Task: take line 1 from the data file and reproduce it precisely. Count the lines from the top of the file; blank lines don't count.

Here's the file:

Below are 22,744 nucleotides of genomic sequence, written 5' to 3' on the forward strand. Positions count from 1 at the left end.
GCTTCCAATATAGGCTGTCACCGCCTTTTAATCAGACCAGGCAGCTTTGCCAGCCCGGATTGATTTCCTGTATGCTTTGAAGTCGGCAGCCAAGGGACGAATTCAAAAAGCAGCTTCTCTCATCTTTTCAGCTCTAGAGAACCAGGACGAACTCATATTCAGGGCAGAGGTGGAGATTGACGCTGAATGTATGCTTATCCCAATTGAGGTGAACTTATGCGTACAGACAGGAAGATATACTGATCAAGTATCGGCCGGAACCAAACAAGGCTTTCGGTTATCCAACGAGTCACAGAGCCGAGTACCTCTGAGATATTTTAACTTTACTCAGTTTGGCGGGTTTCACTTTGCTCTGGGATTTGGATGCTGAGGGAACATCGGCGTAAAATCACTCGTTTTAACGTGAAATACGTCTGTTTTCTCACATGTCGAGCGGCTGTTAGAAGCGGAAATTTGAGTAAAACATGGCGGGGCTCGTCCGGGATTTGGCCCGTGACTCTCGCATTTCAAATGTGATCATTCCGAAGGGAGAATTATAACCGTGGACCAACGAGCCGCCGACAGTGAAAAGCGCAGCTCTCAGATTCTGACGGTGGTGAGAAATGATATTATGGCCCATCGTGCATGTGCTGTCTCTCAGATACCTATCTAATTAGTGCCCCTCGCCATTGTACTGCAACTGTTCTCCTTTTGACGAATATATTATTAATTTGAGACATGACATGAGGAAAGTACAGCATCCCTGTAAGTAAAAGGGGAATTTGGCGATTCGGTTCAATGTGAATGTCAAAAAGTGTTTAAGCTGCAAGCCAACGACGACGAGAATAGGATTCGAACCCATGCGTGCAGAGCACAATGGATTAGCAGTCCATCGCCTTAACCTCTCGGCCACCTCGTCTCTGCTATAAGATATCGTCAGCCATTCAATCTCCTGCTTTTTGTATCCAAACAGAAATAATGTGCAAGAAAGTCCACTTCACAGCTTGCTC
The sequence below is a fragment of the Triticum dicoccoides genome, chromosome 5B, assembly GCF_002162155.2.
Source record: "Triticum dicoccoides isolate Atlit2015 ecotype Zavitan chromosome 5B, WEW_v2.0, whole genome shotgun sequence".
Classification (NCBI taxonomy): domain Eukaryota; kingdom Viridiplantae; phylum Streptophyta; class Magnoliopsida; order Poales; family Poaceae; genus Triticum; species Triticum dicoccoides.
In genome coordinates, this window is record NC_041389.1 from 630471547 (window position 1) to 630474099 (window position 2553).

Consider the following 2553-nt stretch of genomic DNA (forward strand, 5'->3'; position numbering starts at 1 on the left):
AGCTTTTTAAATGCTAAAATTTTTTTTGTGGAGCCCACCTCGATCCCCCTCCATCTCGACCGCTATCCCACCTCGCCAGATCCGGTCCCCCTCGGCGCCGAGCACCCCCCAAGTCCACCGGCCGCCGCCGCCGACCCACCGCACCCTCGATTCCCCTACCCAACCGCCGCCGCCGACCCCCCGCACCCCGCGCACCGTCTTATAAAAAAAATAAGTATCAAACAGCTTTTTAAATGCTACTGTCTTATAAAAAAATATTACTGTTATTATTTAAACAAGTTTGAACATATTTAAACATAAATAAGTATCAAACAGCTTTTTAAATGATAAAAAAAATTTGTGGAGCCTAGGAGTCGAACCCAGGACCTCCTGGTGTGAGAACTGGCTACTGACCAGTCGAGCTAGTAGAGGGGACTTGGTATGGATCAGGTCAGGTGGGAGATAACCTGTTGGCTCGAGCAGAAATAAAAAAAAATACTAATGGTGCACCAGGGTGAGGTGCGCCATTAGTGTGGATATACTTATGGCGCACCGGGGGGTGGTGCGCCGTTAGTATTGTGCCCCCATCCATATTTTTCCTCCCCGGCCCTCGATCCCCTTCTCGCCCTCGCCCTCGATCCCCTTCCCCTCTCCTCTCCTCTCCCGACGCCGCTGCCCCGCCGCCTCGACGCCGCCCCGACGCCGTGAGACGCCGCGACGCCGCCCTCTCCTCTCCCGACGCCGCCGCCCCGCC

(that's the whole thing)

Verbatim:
Below are 22,744 nucleotides of genomic sequence, written 5' to 3' on the forward strand. Positions count from 1 at the left end.